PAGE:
Latest session didn’t end so well. We were running a relatively generic adventure and while there was no specific problems, we also didn’t manage to invest much effort and energy in the session.
People acted mechanically, just, you know “do this, do that, next stage”. Bucyrus acted as the GM, and while the problem was recognized, there was no way to tell what’s wrong and how to fix that. One hour into session we gave up and decided to simply drink our asses to stupor.
And it’s fine. Nothing wrong with that.
See, modern world is very much about meeting expectations. It should go at least like this and anything below is considered a disaster. While in many cases it’s true, it’s also true that sometimes a dish won’t be any good, even when you follow a recipe to the letter. Such things happen and it applies to pretty much every imaginable aspect of the reality, including role playing games.
Bucyrus recalls some documentary concerning erectile dysfunctions and whole branch of business dealing with its treatment. Creators of this documentary made a very important observation – problems “down there” just happen. Plenty of things influence that, including a diet, a state of mind, a weather, a lifestyle and so on and so forth. Unless it happens all the time, there’s nothing to worry about, really.
And yet, there’s a powerful branch of medicine that deals only with that problem and it makes billions of dollars each month.
What’s the trick? Very simple, really. All those people were convinced that there’s something wrong with them and informed that they NEED to make something about it.
Now let’s get back to the RPGs, shall we?
Plenty of people, especially newcomers approach the game with high expectations. The session is supposed to be this well, bah, it’s supposed to rival Tolkien, Lewis, Martin, your president and other people famous of their storytelling. The players are supposed to have so much fun that they will crave for more and more. They need to recognize this moment as one of most important experiences of their lives and thank their GM for allowing them to feel the spark of divine enlightenment.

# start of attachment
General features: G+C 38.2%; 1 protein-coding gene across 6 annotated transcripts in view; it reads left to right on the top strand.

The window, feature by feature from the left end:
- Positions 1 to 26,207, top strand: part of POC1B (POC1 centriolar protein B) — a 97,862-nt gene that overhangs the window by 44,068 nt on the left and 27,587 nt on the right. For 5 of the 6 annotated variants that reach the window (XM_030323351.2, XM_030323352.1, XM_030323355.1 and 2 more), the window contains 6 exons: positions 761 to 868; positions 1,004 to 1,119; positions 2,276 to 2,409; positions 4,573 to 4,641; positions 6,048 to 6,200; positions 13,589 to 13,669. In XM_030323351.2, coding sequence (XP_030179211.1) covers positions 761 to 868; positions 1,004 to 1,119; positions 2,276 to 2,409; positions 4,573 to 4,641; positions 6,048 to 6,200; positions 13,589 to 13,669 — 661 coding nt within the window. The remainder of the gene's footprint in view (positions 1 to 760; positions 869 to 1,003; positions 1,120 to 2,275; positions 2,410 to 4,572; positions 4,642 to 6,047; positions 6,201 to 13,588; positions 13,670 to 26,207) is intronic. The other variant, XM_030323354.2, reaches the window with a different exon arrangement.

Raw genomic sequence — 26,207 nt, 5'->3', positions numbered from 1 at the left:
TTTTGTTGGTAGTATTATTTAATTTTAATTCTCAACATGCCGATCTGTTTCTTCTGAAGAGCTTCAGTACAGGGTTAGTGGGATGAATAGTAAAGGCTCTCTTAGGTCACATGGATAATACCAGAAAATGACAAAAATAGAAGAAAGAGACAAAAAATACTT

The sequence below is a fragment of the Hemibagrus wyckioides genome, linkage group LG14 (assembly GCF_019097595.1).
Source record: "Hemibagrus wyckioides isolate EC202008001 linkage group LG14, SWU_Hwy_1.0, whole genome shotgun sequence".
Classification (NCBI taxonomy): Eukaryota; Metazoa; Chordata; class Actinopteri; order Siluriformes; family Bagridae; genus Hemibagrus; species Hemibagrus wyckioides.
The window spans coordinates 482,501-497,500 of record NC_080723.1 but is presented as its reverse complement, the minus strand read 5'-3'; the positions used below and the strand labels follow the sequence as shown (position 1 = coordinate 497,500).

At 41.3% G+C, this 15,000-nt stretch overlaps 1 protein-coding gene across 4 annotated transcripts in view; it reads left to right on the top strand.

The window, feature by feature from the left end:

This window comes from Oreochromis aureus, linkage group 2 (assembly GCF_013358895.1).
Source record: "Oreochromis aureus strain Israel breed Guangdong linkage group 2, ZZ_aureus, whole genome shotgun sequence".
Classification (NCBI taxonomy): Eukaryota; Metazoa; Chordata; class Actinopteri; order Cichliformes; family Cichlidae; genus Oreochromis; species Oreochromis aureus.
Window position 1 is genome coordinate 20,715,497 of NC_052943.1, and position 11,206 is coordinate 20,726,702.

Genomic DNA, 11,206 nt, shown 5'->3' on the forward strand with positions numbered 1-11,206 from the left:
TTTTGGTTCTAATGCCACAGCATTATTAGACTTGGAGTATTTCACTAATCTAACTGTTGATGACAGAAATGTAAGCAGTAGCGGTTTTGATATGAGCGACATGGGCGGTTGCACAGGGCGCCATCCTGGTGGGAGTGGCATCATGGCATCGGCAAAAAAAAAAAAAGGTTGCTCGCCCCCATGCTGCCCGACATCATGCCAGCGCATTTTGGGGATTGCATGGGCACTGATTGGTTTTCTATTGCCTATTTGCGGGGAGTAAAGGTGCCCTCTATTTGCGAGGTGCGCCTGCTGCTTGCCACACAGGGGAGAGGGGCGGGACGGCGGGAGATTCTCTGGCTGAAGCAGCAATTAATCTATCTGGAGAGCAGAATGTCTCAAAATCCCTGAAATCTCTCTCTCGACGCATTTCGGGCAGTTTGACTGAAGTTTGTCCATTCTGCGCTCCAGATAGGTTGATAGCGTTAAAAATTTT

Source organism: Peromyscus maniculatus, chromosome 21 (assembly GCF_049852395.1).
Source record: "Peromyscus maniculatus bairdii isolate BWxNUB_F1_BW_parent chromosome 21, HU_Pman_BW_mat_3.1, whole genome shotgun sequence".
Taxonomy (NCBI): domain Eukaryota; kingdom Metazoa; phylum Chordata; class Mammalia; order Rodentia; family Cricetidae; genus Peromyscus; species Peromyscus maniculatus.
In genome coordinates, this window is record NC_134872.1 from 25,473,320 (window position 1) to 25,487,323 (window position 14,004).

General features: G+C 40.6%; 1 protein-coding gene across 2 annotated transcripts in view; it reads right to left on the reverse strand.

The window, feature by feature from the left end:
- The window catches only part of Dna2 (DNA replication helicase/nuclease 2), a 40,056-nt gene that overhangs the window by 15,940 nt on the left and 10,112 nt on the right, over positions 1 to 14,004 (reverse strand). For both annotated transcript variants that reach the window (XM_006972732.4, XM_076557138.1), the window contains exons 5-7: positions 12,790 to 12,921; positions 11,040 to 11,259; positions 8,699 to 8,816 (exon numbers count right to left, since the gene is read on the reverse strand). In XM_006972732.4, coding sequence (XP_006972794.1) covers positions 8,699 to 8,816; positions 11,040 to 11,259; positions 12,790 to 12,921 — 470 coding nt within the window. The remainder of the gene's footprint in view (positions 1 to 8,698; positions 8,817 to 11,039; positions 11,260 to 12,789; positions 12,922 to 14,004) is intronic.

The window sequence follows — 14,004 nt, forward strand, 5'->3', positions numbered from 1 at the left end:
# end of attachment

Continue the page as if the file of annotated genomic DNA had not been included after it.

This is wrong. This is so, so wrong.
See, there’s no workaround. No matter how good you are, no matter how well prepared, no matter what, there will be times when your skill will fail you and you won’t be able to do much about it. The part of becoming a better GM/player is to accept that shit will happen, period.
What to do about it? Rule of thumb: don’t panic. Don’t make a drama about it. And most importantly, if it rarely happens, don’t approach it like it’s some mystery that needs solution. Yep, screw those self-help advices that force you to break that experience to tiniest bits and spend time thinking what went wrong. Skip it. Don’t think much about it and don’t torment your players asking for a feedback right there, right then, when they still have a sour taste in their mouths.
Just let it go. And it will go away.
Next time will be better!